Augustine endeavors to explain the problem of weakness of will. This occurs when we know we should perform some action, but we do not. But if we know we should do something, what could convince us otherwise? He knew he should not steal the pears. He knew there was no justification for it. Yet he stole them nonetheless. His way out of this dilemma was to explain his evil act by virtue of vice—a vice that can only be explained in relation to a standard outside of himself.
Augustine next articulates the deepest reason for the sins he lists above. All our vices stem from virtues found in God. But these divine goods are corrupted by creatures who want the goodness of God, but without God. He brings all this back to his theft of the pears.
Thus the soul commits fornication when she is turned from thee and seeks apart from you, what she cannot find pure and untainted until she returns to you. All things thus imitate you—but pervertedly—when they separate themselves far from you and raise themselves up against you. But, even in this act of perverse imitation, they acknowledge you to be the Creator of all nature, and recognize that there is no place whither they can altogether separate themselves from you. What was it, then, that I loved in that theft? And wherein was I imitating my lord, even in a corrupted and perverted way? Did I wish, if only by gesture, to rebel against your law, even though I had no power to do so actually—so that, even as a captive, I might produce a sort of counterfeit liberty, by doing with impunity deeds that were forbidden, in a deluded sense of omnipotence?
The modern mind may find this melodramatic or neurotic or both. The jurist, Oliver Wendell Holmes wrote that it’s a “Rum thing to see man making a mountain our robbing a pear tree in his teens.”
Augustine’s sense of the self and morality went deep, both psychologically and philosophically. As to the question of where moral standards are to found, he offers God as their grounding. Humans are accountable to God because they twist the goodness of creation for their own selfish ends. His approach is subjective and autobiographical, but this method leads him outside of himself to a perfect and personal being. He thus argues from man to God.
As an adult convert, Augustine wanted to recount his multifaceted life from a mature perspective, and more momentously to him, to commend the One in whom his heart could now rest. How, exactly, does the restless heart find rest? So far, we have said more about the sticky wicket of sin than of any way of salvation.
When Augustine was flirting with Manicheanism, he thought that the world of space, time, and matter was beyond redemption. Salvation was found by escaping this world. When Augustine considered Christianity, he found that the cosmos was created as originally good by a good God. So while there is a dualism between Creator and creation, there is no dualism of matter (evil) and spirit (good). Therefore, there is hope for the body and the material universe, since they are not intrinsically evil.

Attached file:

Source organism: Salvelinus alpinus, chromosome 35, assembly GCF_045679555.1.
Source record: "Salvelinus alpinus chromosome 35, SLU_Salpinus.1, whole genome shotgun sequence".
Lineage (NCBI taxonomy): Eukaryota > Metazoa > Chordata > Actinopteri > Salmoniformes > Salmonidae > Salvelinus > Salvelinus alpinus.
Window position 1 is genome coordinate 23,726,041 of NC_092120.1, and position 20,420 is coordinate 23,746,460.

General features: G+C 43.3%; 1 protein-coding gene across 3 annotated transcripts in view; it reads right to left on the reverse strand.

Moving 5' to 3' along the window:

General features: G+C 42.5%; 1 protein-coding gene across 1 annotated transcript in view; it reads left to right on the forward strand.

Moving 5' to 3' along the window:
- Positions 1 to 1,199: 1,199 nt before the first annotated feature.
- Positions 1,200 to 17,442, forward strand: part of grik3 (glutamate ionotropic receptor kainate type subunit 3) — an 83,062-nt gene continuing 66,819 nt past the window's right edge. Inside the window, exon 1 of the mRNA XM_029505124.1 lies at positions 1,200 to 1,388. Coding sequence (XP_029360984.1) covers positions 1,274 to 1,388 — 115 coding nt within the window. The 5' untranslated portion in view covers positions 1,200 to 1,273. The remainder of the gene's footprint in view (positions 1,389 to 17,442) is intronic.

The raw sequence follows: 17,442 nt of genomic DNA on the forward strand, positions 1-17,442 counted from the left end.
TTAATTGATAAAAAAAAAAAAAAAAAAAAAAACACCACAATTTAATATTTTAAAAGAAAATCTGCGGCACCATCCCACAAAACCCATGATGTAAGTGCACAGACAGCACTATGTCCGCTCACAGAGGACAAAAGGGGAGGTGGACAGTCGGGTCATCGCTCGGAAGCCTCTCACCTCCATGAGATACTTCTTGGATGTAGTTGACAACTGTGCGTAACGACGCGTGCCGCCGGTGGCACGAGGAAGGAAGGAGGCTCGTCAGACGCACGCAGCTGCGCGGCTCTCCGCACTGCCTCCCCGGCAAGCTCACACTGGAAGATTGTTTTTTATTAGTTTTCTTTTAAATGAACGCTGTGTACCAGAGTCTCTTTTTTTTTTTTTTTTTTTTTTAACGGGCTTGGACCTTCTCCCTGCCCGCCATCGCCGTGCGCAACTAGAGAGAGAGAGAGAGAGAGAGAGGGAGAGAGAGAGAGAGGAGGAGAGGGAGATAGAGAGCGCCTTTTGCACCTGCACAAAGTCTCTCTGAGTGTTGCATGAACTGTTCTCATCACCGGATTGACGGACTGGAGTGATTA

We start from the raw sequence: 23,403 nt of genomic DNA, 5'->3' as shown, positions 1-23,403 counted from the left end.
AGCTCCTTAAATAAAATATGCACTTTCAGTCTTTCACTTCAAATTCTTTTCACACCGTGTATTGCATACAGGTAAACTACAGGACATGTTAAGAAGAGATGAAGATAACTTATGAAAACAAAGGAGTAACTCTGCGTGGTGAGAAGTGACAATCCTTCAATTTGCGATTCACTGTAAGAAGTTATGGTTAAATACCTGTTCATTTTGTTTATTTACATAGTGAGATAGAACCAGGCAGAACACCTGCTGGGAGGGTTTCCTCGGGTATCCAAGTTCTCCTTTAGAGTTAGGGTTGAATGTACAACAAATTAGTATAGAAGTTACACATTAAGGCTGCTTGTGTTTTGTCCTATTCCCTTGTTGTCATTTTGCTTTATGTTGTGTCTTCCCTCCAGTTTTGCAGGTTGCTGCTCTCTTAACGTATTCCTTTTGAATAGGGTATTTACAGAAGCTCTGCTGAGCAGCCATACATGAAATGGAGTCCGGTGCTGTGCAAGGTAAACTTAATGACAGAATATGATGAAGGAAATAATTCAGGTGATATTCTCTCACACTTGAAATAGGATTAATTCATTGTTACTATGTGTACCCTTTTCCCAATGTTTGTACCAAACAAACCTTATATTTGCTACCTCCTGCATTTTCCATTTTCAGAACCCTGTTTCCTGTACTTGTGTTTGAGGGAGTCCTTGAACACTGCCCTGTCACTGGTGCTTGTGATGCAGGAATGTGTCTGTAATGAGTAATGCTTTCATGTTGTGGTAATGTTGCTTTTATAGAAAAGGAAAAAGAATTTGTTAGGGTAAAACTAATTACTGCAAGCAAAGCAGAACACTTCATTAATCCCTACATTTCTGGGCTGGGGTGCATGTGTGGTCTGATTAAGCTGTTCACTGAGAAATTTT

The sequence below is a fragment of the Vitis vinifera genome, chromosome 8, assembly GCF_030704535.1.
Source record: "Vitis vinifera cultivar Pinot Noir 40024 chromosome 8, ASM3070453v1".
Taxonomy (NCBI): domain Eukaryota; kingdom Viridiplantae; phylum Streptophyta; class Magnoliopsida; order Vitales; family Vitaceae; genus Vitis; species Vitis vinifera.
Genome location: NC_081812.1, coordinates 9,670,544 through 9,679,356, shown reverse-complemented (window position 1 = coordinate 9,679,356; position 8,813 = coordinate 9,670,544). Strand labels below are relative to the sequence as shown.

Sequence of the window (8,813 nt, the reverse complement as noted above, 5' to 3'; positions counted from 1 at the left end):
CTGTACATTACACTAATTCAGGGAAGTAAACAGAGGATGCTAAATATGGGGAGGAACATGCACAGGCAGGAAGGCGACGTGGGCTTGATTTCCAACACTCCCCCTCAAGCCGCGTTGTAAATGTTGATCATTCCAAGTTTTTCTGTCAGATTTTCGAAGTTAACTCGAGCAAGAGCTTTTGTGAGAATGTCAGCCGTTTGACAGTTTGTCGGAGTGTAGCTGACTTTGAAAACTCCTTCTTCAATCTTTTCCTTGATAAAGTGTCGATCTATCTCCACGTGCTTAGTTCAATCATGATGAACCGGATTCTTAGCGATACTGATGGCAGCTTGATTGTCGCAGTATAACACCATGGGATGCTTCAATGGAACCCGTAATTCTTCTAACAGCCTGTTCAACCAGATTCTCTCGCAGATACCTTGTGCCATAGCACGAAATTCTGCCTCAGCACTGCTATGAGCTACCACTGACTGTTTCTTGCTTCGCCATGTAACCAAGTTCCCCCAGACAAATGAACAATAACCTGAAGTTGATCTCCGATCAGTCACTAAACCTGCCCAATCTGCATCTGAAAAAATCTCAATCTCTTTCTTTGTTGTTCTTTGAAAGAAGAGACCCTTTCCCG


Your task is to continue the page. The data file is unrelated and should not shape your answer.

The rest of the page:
This hope was found the person was Christ. Some have taken Augustine to be a Platonist or Neo-Platonist in Christian dress. But this is not true. His mission was to relate Christianity to the other worldviews of the day and to work out all the implication of his own. He looked for common ground with other philosophies, and especially with Platonism. This makes sense since Platonism affirms the reality of an eternal, immaterial, and primordial reality in the realm of the Forms or Ideas. Augustine took this as partly right. Reality is not exhausted by the material world. There is a spiritual world. However, the longings of Augustine’s soul could not be answered by any impersonal spiritual idea. His famous sentence, “You have made us for yourself, and our hearts are restless until they rest in thee,” speaks of a reality irreducibly personal, interpersonal, and reverential.
Augustine thought his guilt to be real, not just existentially real (guilt feelings), but objectively real. It dragged him down, racking and wrecking his conscience. Where could he turn?
Manichaeism taught that Jesus was a spirit, but did not have a body. He was a messenger of Light, but not a mediator. For Augustine, this Jesus provided no release from his guilt or from his anguish over his inner urges, which he knew were wrong. However, he found that Christian teaching confessed Jesus as truly human, as well as divine. The God-man offered what no philosophy of his day could: a mediator who understood our lot as humans and could reconcile us to God as divine.
Augustine’s Argument in Brief
Augustine’s argument, as sketched out here, is not his only major philosophical argument to be sure. His prolific writings cover much ground, philosophically, historically, and pastorally. While his argument begins with self, it does not end up there. We can summarize it:
Humans possess the knowledge of both a moral law within them and their inability to obey it sufficiently to placate their conscience.
This produces guilt over sin and longing in the sensitive soul.
The chief form of sin is idolatry, which relies on the concept of God’s perfection for its energy. It is fueled by pride, instead of love.
God is the best explanation for the awareness of the moral law, since he provides a perfect source for it.
God has made provision for our restless and idolatrous human lot though sending a mediator, who himself is human as well as divine.
Therefore: our hearts can find rest in the grace offered by God alone.
Augustine offers a kind of existential best explanation argument for the human situation. He opens a window into the world of philosophy with the malaise of mortals in clear view. His exploration of the depths of inner space leads him to the truth of a God outside of himself. This is surely an apt apologetic today.
 Augustine, The Confessions, trans., Albert C. Outler (New York: Barnes and Noble, 2007) 8.12.29, p. 125.
 Ibid., 8.12.29, p. 126.
 Ibid., 2.6.14, p. 25-26.
 Quoted in Augustine, The Confessions, 301.
 This essay is adapted from “Augustine: Our Hearts are Restless until they Rest in You,” Philosophy in Seven Sentences (Downers Grove, IL: InterVarsity Press, 2016).